Harlequin Presents author Helen Bianchin.
Please tell us a little about your journey to first getting published?
I discovered romantic fiction as a teenager, and became hooked on the genre, particularly Mills & Boon. Delightful escapism, wonderful heroes and heroines. A friend assured I’d led an interesting life as a tobacco sharefarmer’s wife, about which I’d sent her descriptive letters - why didn’t I write a book? So I did, and set it on a tobacco farm in Far North Queensland. Authentic background, incorporated some of my own experiences, and elevated the hero to owning the farm. The MS was returned by a New Zealand representative for Mills & Boon with suggestions - the length was too short, but if I was prepared to do the work he’d like to look at it again. My first reaction was “so you think you can be a writer - huh!” and threw the MS in the bottom of the wardrobe. Six months later I retrieved the MS, rewrote and sent it back to the New Zealand rep, who unbeknownst to me, sent it on to a long established writer for her opinion. A delightful and exceptionally generous woman who wrote me long encouraging letters, offered advice - which I took, then rewrote the MS again, and with encouragement sent it directly to Mills & Boon in the UK. Several months later a telegram arrived from Alan Boon to say the book had been accepted and a 3-book contract was in the mail.
How many books have you had published so far in your career?
60 books published, with the 61st a work in progress.
The world of publishing is ever evolving. How have you stayed on top of trends and continued to give your readers what they want?
My love of reading hasn’t waned, nor has my interest in the romance genre. My particular interest is romantic suspense, thrillers with a romantic edge, regency. It’s important to study current day trends, fashion relevant to the heroine’s character and employment, particularly if she has quirky clothing tastes. As a writer, you almost become the character for whom you’ve chosen to tell their story - that part of their life where attraction blossoms into love, their emotional actions and reactions as the story develops towards the resolution. Always remember you’re writing for the reader’s pleasure, the anticipation of a good story with believable emotional content - and a wonderful ending.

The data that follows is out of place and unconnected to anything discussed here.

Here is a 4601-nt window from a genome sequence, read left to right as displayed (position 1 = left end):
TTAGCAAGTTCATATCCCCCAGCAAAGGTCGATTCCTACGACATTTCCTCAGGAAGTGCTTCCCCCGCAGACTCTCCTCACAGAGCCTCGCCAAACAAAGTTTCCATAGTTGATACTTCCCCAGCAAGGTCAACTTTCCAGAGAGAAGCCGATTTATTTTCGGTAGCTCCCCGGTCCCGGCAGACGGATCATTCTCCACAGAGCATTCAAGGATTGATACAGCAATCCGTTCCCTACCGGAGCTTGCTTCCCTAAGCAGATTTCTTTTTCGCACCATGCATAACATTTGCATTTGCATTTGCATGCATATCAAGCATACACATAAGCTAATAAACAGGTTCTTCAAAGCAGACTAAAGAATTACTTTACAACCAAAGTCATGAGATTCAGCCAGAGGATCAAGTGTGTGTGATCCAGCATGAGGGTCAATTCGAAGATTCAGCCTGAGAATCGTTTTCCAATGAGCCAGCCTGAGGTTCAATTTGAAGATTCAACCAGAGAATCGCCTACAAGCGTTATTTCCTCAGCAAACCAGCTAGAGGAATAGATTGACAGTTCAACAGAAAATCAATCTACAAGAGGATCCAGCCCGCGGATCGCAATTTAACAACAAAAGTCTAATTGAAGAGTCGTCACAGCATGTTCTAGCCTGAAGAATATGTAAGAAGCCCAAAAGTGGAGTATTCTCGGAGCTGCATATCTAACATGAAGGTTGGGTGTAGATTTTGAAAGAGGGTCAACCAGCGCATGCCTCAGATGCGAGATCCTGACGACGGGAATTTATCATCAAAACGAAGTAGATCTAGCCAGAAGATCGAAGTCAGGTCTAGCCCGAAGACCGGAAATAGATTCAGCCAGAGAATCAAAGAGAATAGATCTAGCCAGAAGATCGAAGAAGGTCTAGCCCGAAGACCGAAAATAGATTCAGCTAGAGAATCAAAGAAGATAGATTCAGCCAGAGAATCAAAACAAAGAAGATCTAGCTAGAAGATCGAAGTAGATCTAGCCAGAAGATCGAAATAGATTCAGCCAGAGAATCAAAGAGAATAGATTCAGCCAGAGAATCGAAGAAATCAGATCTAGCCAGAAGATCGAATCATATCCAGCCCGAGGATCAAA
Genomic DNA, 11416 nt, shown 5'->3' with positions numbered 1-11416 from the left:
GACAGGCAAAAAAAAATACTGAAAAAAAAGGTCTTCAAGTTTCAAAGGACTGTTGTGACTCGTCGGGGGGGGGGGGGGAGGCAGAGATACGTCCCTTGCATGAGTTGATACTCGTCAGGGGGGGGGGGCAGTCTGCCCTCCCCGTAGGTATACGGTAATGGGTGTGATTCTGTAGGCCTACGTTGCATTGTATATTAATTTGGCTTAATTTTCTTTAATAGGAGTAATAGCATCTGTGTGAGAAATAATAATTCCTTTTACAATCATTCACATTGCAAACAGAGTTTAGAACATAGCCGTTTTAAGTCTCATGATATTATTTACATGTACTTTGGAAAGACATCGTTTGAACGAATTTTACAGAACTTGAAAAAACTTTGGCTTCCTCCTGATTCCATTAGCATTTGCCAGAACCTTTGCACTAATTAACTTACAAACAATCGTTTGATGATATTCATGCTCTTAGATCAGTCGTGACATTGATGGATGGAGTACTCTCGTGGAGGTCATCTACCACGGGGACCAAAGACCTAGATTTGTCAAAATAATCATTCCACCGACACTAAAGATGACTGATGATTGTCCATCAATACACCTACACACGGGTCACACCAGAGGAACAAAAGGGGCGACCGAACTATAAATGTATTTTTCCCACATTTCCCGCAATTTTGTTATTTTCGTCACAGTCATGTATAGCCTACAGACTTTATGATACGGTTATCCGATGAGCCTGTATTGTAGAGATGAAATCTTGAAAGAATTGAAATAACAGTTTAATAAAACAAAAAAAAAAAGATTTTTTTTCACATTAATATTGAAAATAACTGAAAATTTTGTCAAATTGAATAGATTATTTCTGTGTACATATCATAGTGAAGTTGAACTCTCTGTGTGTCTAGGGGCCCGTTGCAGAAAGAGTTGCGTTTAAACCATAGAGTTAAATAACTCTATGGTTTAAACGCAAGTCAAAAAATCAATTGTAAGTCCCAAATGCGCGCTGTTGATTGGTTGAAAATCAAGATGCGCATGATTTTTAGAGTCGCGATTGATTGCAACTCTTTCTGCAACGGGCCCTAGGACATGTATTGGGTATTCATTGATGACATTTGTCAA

What has been the highlight of your publishing career so far?
There have been several highlights over the years. If I were to choose one, it would have to be the time when Nora Roberts visited Australia as the main guest speaker at an RWA conference, and I was asked to introduce Nora to an audience at a function held at the Brisbane Hilton Hotel.
Which of your books is your favourite, and why?
Reluctant Captive. Published in 1992. The story began in Mossman, far north Queensland, in sugar cane country, an area I knew well, and shifted to the luxury suburb of Vaucluse in Sydney. A suburb I fell in love with during a holiday there. Beautiful homes, fantastic harbour views and old money. The characters came alive for me - a marriage that wasn’t a love-match, a breakup, followed by a reunion. But not one the heroine wanted. Except she had little choice other than to accept the hero’s terms. No book is an easy write. Yet this one flowed from the beginning. The setting, the characters so vivid in my mind I couldn’t wait to get the words down - all day, half the night, every single day from start to finish. As this so rarely happens for me, Reluctant Captive has always remained the one I loved writing the most.
Are you a plotter or a panster?
Mostly I plot. I begin with what I call my prep work. Characters, setting, theme, research. Then I write a draft synopsis, which I develop into an extended draft synopsis, ensure it gels, then plot the time sequence, and develop draft scenes which I run by my editor to gain her thoughts and insight. Then I write the first chapter (which I rewrite numerous times until it feels right). From then onwards I write each scene, not necessarily in sequence - commonly known as the Snowflake method. However, there are occasions when the characters take over and say uh-uh, we’re not doing that. So I brood, sleep on it, and endeavour to discover a new twist or turn that will work.
What’s the one piece of advice you would give aspiring authors?
Never, never give up.
What do you love most about being a romance author?
The friendship with fellow authors, and the kinship with aspiring authors. Together, we’re a sisterhood who share the love of writing romance - the trials, tribulations, and the joy.
Thank you Helen for sharing your journey and passion for romance with us today! Helen's latest release is available from Harlequin . And one lucky commenter will win a signed, hardback copy of Alessandro's Prize!